Doug Hadden, VP Products
I winced a few times.
Agility is part of the Unit 4 positioning. The fact that the sponsor is company positioned as agile found that ERP customization is costly doesn’t make the study incorrect. Or, the conclusions any less frightening.
High Total Cost of Ownership (TCO) and restricted business agility are the open secrets of the Enterprise Resource Planning (ERP) world. Why? The technology used by leading ERP vendors is, frankly, obsolete. Not all of it: just the core. The foundation.
So, it’s no wonder that methods developed in the 90s to solve pre-Y2K problems have started to show their age. Especially in cloud computing. And, the opportunities and threats that come from globalization.
The value of this report is that it goes beyond the impact of ERP customization as a high implementation cost that generates delays. This study looks at the impact of making changes to ERP customization to support compliance, reorganization, improved processes etc.
What is this “customization”?
Jutras doesn’t define customization. Many observers see customization as all adaptations to software from configuration through to software code development. My sense, based on the results of the study, that customization is defined as changes that require some element of coding. This includes Business Process Management (BPM) tools that requires elements of coding, scripting, call-outs from the ERP software to other code, and software code customization.
ERP vendors developed customization methods to enter new markets: different verticals, countries, customer sizes. And, customers needed to implement competitive differentiated practices. So, high cost and long implementation cycles. Which is why there is so much guff about implementing so-called “best practices” to reduce the customization hangover experienced by so many organizations.
No customization in FreeBalance?
FreeBalance provides Government Resource Planning (GRP) software. One of the characteristics of this software is that there is no customization as I have defined it with the exception of integration with sub-systems and some elements of business intelligence. (And, rather than make integrators or customers build functionality that we don’t have, we commit and put this functionality into the main line of the code.)
FreeBalance supports this no customization model because we can and we should. We can because we’re focused in one “vertical market”. We should because it is ethical. In my opinion, it is not ethical to force high costs to public organizations. As you can see from our government customer list , long-term financial sustainability is a critical factor. Our GRP software has to affordable in the long run to enable developing nations like Afghanistan, Kosovo, Sierra Leone, Suriname and Timor-Leste to grow and improve governance.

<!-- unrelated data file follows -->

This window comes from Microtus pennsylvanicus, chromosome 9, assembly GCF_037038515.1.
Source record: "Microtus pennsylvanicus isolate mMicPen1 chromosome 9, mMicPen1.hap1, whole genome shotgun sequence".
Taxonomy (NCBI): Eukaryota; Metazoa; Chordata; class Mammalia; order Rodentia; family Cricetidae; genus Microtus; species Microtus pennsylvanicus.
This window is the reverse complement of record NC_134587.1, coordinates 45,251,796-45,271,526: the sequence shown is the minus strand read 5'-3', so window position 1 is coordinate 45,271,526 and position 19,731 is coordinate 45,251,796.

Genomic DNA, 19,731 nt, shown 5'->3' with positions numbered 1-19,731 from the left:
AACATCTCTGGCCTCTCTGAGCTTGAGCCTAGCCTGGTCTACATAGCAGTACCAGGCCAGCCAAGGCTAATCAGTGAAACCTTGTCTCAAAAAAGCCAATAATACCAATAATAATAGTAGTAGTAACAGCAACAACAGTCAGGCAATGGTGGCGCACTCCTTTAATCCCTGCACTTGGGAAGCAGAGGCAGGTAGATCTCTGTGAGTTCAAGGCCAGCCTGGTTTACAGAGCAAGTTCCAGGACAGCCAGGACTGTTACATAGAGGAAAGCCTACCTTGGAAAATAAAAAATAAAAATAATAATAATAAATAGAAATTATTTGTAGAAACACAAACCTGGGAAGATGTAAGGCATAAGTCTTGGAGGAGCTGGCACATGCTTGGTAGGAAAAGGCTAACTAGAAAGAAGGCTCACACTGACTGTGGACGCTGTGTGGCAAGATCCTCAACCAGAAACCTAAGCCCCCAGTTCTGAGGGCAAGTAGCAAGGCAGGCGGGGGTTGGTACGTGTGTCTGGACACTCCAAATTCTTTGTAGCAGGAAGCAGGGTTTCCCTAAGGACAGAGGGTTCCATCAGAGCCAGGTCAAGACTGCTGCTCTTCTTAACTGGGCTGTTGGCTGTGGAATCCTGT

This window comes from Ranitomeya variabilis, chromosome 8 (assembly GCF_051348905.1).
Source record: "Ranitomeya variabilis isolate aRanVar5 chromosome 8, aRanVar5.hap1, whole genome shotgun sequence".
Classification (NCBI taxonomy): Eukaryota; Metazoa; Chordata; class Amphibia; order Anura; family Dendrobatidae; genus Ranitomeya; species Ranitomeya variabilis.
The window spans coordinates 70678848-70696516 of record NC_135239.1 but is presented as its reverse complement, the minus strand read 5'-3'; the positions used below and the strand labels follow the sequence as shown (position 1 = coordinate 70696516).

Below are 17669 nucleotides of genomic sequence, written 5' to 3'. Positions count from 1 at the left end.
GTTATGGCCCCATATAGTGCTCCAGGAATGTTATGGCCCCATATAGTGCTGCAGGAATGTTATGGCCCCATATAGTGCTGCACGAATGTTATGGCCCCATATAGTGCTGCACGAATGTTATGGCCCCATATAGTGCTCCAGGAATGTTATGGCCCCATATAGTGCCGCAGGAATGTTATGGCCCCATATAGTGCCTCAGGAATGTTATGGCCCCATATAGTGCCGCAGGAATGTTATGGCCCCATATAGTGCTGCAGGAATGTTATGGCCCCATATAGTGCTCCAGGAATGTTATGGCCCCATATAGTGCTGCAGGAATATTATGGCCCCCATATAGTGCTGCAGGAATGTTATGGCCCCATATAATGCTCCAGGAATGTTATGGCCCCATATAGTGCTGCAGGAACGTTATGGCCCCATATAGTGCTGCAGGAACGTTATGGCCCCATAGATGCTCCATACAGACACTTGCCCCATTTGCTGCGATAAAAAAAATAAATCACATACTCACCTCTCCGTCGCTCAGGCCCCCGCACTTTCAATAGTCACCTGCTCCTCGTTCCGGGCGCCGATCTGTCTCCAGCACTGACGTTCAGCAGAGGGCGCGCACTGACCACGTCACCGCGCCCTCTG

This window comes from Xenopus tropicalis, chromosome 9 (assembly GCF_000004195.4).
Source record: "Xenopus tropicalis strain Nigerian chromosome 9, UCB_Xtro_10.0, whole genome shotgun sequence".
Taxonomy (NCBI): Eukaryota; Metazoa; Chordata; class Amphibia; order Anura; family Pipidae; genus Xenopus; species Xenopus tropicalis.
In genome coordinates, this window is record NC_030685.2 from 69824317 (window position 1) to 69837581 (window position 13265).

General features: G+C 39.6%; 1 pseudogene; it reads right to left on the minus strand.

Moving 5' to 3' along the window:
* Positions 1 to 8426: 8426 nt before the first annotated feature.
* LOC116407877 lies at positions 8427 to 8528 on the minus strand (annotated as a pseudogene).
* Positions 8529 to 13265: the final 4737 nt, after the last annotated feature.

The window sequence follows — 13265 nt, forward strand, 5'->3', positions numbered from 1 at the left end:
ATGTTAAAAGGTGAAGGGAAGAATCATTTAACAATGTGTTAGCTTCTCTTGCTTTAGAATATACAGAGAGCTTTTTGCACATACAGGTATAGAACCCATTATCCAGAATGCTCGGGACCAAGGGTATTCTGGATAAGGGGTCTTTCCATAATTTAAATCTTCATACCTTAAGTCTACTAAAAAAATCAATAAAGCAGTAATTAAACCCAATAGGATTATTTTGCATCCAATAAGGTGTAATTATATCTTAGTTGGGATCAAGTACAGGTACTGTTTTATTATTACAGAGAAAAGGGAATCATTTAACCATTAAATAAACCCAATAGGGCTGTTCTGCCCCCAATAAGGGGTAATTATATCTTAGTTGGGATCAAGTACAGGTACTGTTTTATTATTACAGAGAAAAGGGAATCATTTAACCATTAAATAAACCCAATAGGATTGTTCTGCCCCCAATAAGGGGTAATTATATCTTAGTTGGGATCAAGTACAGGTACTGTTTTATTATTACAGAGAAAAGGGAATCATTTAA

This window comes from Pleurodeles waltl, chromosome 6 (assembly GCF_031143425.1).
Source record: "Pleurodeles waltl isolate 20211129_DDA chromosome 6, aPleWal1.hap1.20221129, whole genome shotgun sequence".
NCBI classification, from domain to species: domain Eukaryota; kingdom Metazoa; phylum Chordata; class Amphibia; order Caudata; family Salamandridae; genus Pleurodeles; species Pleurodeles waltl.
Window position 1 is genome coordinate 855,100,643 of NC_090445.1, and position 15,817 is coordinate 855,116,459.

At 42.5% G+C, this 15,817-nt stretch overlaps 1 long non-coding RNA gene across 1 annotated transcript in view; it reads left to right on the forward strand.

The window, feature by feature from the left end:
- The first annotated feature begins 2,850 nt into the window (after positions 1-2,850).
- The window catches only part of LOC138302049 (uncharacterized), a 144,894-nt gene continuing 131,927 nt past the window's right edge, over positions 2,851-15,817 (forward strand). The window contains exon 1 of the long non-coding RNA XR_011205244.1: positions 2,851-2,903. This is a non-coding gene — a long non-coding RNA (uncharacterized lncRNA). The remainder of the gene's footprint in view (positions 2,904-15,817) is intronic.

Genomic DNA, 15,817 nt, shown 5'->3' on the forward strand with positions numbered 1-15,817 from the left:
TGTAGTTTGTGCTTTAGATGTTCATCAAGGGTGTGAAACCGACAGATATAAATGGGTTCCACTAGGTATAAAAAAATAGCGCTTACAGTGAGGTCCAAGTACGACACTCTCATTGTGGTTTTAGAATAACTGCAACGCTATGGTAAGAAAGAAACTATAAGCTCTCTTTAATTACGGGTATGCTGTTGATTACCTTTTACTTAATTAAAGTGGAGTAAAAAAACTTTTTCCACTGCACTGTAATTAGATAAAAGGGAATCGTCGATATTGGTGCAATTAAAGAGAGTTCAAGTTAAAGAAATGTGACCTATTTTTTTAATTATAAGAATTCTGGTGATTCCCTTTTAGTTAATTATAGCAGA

Government is the ERP customization canary in the coal mine
Jutras found that more than 1/3 of the organizations surveyed have implemented extensive ERP customization and almost 2/3 have experienced moderate customization. Only 4% of respondents reported little or no customization.
Which makes the “good practice” guff from ERP vendors a “buy case” and not a “use case”!
You may be surprised to learn that governments require more agile business systems than the private sector. Yes, governments are not known for agility. What they need are systems that enable change – more change than is experienced by the private sector including:
- Legal reform that changes GRP configurations because governments cannot adopt new processes without a legislative approval. So, governments change configurations often.
- Organizational structures change more frequently based on government objectives that includes merging ministries, eliminating ministries, splitting out ministries, and privatization.
- Moves to transparency and accountability that are orders of magnitude more complex than compliance changes in the private sector.
ERP systems used in government tend to be more customized that in the private sector. One analyst commented on an ERP implementation in a G8 country as being so highly customized that it bore no resemblance to the original code. It’s frightening how much public money is wasted needlessly because of ERP adoption in government.
To be fair, there is only one publicly reported incident of Unit 4 failure in government and that could be explained through a number of factors. (And, from 2004) But, the leading 2 ERP vendors have a lot of explaining to do.
The other ERP open secret is that governments that have departmental level ERP systems have completely different customizations. So, the move to “shared services” to share a single ERP in these governments to save money is, frankly, a pipe dream . CIOs looking to implement ERP shared services using one or both of the 2 leading vendors need to read this report so that they are not complicit in wasting public money.